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Minors: Rights And Children

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The parents are the only relevent "other men" involved in the decision to create the child. They, and they alone, created the infant. It makes no sense to hold anyone other than them responsible for the child's care.

Could one say that it would be criminally negligent to bring a child into the world and not take care of it? This is the only way I am aware of to legislate responsibility for one's actions.

If the function of government is limited to the protection of individual rights, then a crucial question is whether or not children have a right to material support from their parents. Obviously, I am arguing that they do have such a right, and so government intervention is appropriate if this right is violated. On that basis, one can make a case that bringing a child into the world and then failing to support it is criminally negligent.

However, if the child does not have a right to material support from the parents, I don't see a basis for criminalizing the behavior of parents that fail to provide that support. Absent rights, I don't see how it can be any of the government's business.

QUOTE(AisA @ Nov 15 2005, 11:46 AM)

There is no conflict of rights. The right to be free of the initiation of force does not include the right to ignore the material needs of one's child. Why would it?

I might be wrong, but wouldn't being required, by law, to provide value for another individual, against your will, constitute a violation of your rights?

Not if the other party has a right to that value. Suppose through your negligence you hit a pedestrian with your car, leaving him paralyzed and unable to work. He would then have a right to expect material support from you. Hopefully, you will have insurance to cover this -- but this is your problem, not his.

Now I am sure someone will rush to point out that bringing a child into the world is not the same thing as crippling a man with one's car. Granted, the specifics differ. But in both cases, the existence of this helpless being is a direct result of your action. In that regard, they are the same.

QUOTE(AisA @ Nov 15 2005, 11:46 AM)

I am still waiting to hear on what basis a child's survival requirements -- which are a function of his nature as a rational being, just like an adult's requirements -- are to be ignored while an adult's are to be protected by law.

I think the difficulty arises from the idea that one can take non-rights-bearing inputs and create a rights-bearing product.

I am not sure what you mean by this. If by "non-rights-bearing inputs" you mean the egg and the sperm, then every human comes from "non-rights-bearing inputs". Does this mean humans have no rights?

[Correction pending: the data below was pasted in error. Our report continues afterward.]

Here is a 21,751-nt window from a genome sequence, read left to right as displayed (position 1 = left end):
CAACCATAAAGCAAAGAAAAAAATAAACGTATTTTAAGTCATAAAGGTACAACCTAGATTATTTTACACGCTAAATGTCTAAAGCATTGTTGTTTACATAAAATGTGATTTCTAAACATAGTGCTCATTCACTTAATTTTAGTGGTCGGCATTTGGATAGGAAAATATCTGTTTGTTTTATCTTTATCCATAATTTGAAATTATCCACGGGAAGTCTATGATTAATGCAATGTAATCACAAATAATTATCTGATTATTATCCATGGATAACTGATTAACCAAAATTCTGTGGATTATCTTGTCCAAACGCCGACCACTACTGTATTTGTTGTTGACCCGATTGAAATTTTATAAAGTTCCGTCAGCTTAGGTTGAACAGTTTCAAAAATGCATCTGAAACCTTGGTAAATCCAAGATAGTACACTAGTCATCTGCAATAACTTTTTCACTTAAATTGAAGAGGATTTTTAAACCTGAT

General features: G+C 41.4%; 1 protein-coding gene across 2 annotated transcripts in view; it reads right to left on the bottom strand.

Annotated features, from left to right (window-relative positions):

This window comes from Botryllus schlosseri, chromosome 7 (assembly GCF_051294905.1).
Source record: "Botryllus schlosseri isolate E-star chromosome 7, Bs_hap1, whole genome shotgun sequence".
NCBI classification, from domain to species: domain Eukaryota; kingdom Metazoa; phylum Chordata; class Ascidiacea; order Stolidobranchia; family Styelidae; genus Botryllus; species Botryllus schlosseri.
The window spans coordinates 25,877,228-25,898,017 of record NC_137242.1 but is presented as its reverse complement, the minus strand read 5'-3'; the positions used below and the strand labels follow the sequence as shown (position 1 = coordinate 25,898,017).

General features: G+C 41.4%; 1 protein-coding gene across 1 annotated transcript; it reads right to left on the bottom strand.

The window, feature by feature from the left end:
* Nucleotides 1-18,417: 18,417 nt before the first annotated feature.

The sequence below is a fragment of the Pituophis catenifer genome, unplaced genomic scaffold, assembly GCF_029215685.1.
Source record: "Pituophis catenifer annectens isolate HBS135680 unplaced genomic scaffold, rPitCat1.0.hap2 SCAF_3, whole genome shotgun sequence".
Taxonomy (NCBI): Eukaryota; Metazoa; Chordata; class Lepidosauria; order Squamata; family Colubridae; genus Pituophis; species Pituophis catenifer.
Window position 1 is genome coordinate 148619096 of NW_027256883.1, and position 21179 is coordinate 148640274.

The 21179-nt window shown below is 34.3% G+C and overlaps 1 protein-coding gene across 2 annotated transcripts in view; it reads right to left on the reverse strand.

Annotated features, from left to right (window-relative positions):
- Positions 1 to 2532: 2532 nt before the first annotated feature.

What right do the creators have to do as they please with their creation, which by all means should be their private property? Once a piece of private property begins to have rights, it screws everything up, because rights-bearing entities can not be owned, because that's slavery. Also, the new rights-bearing product is not quite finished becoming the final form of its being, and requires further input from its creators. Is it fair to force someone to continue a project they began privately?
Is it fair to recognize, and protect by law, the survival requirements of adults, but ignore the survival requirements of infants -- when both sets of survival requirements are a function of man's identity as a rational being?

I think this conversation would be best continued in terms of negligence. If my irresponsibility causes harm to another, in some cases they can claim that I've initiated a force upon them. But isn't applying this to children doing the same thing to people's rights that prohibiting abortion does?
Abortion terminates a parasitic entity that is not a rational being and has no rights. Prohibiting abortion grants a right to a non-human that trumps the rights of the actual human involved in the situation -- the woman carrying the child. Thus, prohibiting abortion is a negation of the very concept of rights -- which are conditions of existence required for the survival of actual human beings, not masses of tissue that merely have the potential to be human beings.

It forces someone to provide for someone else just because they need it.
Not "just because they need it", but because that period of need is inherent in the identity of man as a rational being, and because they chose to create such a being knowing full well that it must have material support to live.